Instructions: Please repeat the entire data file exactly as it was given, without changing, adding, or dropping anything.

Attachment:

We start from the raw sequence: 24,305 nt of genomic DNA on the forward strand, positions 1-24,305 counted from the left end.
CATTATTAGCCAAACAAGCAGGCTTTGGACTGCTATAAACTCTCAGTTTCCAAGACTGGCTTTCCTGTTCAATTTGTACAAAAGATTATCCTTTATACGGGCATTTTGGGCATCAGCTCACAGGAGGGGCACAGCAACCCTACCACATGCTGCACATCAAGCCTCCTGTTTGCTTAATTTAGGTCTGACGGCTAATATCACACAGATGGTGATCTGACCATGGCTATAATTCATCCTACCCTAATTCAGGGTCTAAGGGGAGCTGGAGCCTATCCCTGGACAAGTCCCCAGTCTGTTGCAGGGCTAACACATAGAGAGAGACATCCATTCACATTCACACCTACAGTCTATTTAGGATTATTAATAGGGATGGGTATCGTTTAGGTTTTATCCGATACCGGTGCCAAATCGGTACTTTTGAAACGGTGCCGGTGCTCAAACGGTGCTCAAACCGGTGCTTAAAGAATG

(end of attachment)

We start from the raw sequence: 24,305 nt of genomic DNA on the forward strand, positions 1-24,305 counted from the left end.
CATTATTAGCCAAACAAGCAGGCTTTGGACTGCTATAAACTCTCAGTTTCCAAGACTGGCTTTCCTGTTCAATTTGTACAAAAGATTATCCTTTATACGGGCATTTTGGGCATCAGCTCACAGGAGGGGCACAGCAACCCTACCACATGCTGCACATCAAGCCTCCTGTTTGCTTAATTTAGGTCTGACGGCTAATATCACACAGATGGTGATCTGACCATGGCTATAATTCATCCTACCCTAATTCAGGGTCTAAGGGGAGCTGGAGCCTATCCCTGGACAAGTCCCCAGTCTGTTGCAGGGCTAACACATAGAGAGAGACATCCATTCACATTCACACCTACAGTCTATTTAGGATTATTAATAGGGATGGGTATCGTTTAGGTTTTATCCGATACCGGTGCCAAATCGGTACTTTTGAAACGGTGCCGGTGCTCAAACGGTGCTCAAACCGGTGCTTAAAGAATG